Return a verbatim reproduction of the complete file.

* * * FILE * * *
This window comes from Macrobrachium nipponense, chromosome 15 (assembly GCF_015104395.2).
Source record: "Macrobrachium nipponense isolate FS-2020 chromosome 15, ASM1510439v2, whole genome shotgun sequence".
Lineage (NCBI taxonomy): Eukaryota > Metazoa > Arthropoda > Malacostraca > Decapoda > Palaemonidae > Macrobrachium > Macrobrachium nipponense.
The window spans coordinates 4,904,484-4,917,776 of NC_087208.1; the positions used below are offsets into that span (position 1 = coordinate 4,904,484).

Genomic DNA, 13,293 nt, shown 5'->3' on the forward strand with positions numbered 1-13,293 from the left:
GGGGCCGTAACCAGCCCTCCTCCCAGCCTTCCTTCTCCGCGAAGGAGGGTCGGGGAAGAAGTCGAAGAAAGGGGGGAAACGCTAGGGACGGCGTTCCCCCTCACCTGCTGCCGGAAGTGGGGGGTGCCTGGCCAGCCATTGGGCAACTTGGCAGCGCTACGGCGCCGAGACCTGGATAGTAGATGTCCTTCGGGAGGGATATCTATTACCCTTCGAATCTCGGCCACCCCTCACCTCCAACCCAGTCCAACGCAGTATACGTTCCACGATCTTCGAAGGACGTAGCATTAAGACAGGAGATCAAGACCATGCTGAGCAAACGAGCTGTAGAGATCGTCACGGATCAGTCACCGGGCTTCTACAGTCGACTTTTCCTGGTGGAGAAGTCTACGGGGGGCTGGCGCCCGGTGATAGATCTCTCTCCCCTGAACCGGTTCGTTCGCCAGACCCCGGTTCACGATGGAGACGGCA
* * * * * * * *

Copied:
This window comes from Macrobrachium nipponense, chromosome 15 (assembly GCF_015104395.2).
Source record: "Macrobrachium nipponense isolate FS-2020 chromosome 15, ASM1510439v2, whole genome shotgun sequence".
Lineage (NCBI taxonomy): Eukaryota > Metazoa > Arthropoda > Malacostraca > Decapoda > Palaemonidae > Macrobrachium > Macrobrachium nipponense.
The window spans coordinates 4,904,484-4,917,776 of NC_087208.1; the positions used below are offsets into that span (position 1 = coordinate 4,904,484).

Genomic DNA, 13,293 nt, shown 5'->3' on the forward strand with positions numbered 1-13,293 from the left:
GGGGCCGTAACCAGCCCTCCTCCCAGCCTTCCTTCTCCGCGAAGGAGGGTCGGGGAAGAAGTCGAAGAAAGGGGGGAAACGCTAGGGACGGCGTTCCCCCTCACCTGCTGCCGGAAGTGGGGGGTGCCTGGCCAGCCATTGGGCAACTTGGCAGCGCTACGGCGCCGAGACCTGGATAGTAGATGTCCTTCGGGAGGGATATCTATTACCCTTCGAATCTCGGCCACCCCTCACCTCCAACCCAGTCCAACGCAGTATACGTTCCACGATCTTCGAAGGACGTAGCATTAAGACAGGAGATCAAGACCATGCTGAGCAAACGAGCTGTAGAGATCGTCACGGATCAGTCACCGGGCTTCTACAGTCGACTTTTCCTGGTGGAGAAGTCTACGGGGGGCTGGCGCCCGGTGATAGATCTCTCTCCCCTGAACCGGTTCGTTCGCCAGACCCCGGTTCACGATGGAGACGGCA